Letter from Abe Lincoln on Character Building

I have been greatly influenced by J. Krishnamurti who had a lot to say about all aspects of life and the significant role that our mind plays in building lives. His ethos on education which emphasised the real purpose of education as ‘not to prepare us for getting a job, but to help us understand the whole process of life’  is truly uplifting. According to him ‘…education is about how to love, how to live simply, how to free our minds from prejudice, superstition and fear. If the mind does not penetrate beyond its own barriers, there is misery.’  This kind of philosophy would appear to be alien to the modern day educationist.

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Equally alien, I am sure, would be what Abraham Lincoln had said on character building in his letter to the headmaster of his son’s school.

Here is the letter extracted from “Good Bye, Mr Patel”.

He will have to learn, I know, that all men are not just, all men are not true. But teach him also, that for every scoundrel there is a hero; that for every selfish politician there is a dedicated hero. Teach him that for every enemy, there is a friend. It will take time, I know, but teach him, if you can, that a dollar earned is of far more value than five found… Teach him to learn to lose and also to enjoy winning. Steer him away from envy, if you can. Teach him the secret of quiet laughter. Let him learn early that the bullies are the easiest to lick. Teach him, if you can, the wonder of books, but also give him quiet time to ponder over the eternal mystery of birds in the sky, bees in the sun and flowers on green hillsides.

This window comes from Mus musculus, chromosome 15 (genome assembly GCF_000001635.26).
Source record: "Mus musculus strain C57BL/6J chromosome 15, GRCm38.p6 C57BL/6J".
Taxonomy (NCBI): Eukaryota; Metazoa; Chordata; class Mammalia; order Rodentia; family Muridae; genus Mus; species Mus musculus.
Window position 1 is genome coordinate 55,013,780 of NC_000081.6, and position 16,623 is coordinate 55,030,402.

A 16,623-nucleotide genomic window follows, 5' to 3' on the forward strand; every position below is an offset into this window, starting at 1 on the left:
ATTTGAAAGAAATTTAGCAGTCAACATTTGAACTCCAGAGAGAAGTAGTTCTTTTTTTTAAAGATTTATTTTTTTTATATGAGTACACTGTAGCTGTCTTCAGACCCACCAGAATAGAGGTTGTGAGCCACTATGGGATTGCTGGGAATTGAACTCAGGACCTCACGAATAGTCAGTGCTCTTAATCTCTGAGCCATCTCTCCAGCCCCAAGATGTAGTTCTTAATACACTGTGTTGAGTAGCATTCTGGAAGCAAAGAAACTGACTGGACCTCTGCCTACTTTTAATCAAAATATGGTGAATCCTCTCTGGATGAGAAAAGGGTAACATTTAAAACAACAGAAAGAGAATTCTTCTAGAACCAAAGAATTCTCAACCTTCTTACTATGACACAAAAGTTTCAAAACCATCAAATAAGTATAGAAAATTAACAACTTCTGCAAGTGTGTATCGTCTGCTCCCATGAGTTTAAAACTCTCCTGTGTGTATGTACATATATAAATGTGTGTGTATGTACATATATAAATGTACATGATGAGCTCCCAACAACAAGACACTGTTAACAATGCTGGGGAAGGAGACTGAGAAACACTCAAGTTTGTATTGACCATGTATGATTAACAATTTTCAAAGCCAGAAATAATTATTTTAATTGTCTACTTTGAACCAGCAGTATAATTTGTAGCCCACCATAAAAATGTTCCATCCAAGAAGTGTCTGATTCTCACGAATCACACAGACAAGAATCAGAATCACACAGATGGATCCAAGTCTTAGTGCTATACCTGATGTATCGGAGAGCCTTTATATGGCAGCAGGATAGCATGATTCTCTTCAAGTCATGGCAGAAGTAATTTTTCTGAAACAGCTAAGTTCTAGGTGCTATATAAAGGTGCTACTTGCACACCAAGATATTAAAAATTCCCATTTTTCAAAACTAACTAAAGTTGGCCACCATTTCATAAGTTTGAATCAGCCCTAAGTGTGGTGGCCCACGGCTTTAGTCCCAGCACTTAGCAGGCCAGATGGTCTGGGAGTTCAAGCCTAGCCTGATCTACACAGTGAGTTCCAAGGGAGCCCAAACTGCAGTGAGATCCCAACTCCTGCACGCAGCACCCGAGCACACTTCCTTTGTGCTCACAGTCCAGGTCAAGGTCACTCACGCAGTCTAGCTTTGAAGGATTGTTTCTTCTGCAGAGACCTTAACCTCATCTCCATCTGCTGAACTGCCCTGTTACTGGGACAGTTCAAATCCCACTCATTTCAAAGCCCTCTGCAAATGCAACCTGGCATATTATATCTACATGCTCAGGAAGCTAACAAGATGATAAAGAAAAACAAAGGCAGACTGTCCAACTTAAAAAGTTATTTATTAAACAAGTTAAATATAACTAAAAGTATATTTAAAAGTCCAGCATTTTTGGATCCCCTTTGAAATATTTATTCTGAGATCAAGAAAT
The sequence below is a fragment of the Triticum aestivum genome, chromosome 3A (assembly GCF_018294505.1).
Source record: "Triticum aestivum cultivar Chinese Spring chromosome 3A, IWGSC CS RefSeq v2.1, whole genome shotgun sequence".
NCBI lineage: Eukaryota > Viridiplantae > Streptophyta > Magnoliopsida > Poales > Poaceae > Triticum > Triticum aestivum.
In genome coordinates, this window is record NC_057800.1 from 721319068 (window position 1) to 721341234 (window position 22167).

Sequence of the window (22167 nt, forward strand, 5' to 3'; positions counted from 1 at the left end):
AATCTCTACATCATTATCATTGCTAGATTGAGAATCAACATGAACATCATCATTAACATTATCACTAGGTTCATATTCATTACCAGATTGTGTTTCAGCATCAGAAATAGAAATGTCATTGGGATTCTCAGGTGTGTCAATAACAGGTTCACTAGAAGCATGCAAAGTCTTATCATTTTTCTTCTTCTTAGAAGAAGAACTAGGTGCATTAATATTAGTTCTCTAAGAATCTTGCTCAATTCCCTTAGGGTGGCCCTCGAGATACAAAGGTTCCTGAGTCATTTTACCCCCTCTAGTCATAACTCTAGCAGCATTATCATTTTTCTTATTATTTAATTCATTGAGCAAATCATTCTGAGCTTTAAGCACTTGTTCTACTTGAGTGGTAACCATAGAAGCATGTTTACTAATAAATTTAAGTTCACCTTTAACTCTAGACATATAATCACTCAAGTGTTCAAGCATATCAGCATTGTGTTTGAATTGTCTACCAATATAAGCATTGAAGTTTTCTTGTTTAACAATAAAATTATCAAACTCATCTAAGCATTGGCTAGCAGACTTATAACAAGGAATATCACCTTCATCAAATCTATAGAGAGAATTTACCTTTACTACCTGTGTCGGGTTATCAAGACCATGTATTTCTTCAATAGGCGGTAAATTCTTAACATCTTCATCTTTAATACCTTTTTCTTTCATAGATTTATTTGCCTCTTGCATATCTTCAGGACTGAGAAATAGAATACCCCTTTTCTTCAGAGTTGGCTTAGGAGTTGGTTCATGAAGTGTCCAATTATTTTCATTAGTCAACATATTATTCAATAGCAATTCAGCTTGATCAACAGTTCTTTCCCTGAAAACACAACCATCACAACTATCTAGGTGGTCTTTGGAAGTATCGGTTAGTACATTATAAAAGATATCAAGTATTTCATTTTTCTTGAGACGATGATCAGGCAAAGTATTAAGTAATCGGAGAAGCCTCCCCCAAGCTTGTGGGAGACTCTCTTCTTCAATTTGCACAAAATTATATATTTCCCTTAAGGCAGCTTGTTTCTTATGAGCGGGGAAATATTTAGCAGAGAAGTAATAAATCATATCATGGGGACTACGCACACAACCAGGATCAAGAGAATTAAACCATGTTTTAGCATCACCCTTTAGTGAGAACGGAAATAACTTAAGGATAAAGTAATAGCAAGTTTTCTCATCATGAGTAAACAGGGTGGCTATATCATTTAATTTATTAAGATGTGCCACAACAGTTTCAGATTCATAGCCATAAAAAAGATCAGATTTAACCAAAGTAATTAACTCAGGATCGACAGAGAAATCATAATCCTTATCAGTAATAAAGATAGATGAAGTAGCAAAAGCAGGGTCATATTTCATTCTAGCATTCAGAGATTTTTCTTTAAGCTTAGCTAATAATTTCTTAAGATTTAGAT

In school teach him, it is far more honourable to fail than to cheat. Teach him to have faith in his own ideas, even if everyone tells him they are wrong. Teach him to be gentle with gentle people and tough with tough. Try to give my son the strength not to follow the crowd when everyone is getting on the band wagon. Teach him to listen to all men, but teach him also to filter all he hears on a screen of truth and take only good that comes through.

Teach him, if you can, how to laugh when he is sad. Teach him there is no shame in tears. Teach him to scoff at cynics and to beware of too much sweetness. Teach him to sell his brawn and brain to the highest bidder, but never to put a price tag on his heart and soul. Teach him to close his ears to the howling mob and to stand and fight if he thinks he is right.

Treat him gently, but do not cuddle him, because only the test of fire makes fine steel. Let him have the courage to be impatient, let him have the patience to be brave. Teach him always to have sublime faith in himself, because then he will have sublime faith in mankind.

This is a big order, see what you can do. He is such a fine little fellow, my son.”

Anil Kumar, December 2014